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£15m fund announced to get more surplus food to charities

Fareshare
£15m fund announced to get more surplus food to charities

The Government has promised an extra £15 million of and a new scheme to reduce food waste by diverting surpluses to charities, Secretary Michael Gove has announced.

The fund will be used to offset the cost of diverting surplus food within the supply chain to charities, with a scheme to be developed over the coming months in collaboration with businesses and charities, before launching in 2019/20. The scheme will specifically address surplus food from retail and manufacturing.

According to figures from FareShare, the food saved could provide almost 250 million meals a year for those in need. 

Lindsay Boswell, FareShare CEO, said:

“£15m can create almost 250 million meals worth of food a year for those in need, preventing in date food from being wasted. That amount of food could provide every single person in Britain with three square meals for one day.

“Instead this food will go to frontline charities such as breakfast clubs for children, hospices, domestic violence refuges and homeless hostels. This will deliver almost £800m a year in overall savings, both in cash terms for the charities themselves and the knock on savings to schools, the NHS, within the criminal justice system and in health and social care.”

“This £15 million fund will mean FareShare and other charities in this vital area can dramatically scale up their operations – supplying ten times more fresh surplus food to charities, and delivering at least £500 million in social value every year.”

The Government estimates that around 43,000 tonnes of surplus food is currently redistributed from retailers and food manufacturers every year. It is estimated a further 100,000 tonnes of food – equating to 250 million meals a year – is edible and readily available but is currently sent away for generating energy from waste, anaerobic digestion, or animal feed.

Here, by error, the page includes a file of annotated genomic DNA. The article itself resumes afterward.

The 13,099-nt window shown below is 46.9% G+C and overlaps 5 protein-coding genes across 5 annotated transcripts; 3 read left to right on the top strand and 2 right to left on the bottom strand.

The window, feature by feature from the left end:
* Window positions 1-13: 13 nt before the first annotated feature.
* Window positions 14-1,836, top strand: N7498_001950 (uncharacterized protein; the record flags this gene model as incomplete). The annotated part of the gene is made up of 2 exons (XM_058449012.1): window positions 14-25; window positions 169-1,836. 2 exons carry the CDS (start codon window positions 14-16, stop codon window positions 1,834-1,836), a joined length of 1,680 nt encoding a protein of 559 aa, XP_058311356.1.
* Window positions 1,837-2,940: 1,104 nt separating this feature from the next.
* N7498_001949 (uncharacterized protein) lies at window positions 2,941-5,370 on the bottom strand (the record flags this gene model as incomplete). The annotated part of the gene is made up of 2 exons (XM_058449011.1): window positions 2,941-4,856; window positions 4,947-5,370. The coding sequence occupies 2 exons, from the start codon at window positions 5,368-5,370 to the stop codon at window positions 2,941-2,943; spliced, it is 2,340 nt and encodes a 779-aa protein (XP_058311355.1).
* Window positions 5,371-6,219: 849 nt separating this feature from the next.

Defra is commissioning work to improve the evidence base around food waste, including understanding why more surplus food is not being redistributed. This work will inform the design of the scheme.

Environment Secretary Michael Gove said:

“Nobody wants to see good food go to waste. It harms our environment, it’s bad for business – and it’s morally indefensible. In the coming months we will work closely with business, charities and volunteers to deliver a new scheme to tackle this problem. 

“The scheme will specifically address surplus food from retail and manufacturing. This is just one part of the problem. Further action to cut food waste from all sources is being considered as part of Defra’s Resources and Waste Strategy, which will be published later this year.”

 

Image: FareShare. Children at Deptford Park Primary, 2016.

 

Melanie May is a journalist and copywriter specialising in writing both for and about the charity and marketing services sectors since 2001. She can be reached via www.thepurplepim.com.

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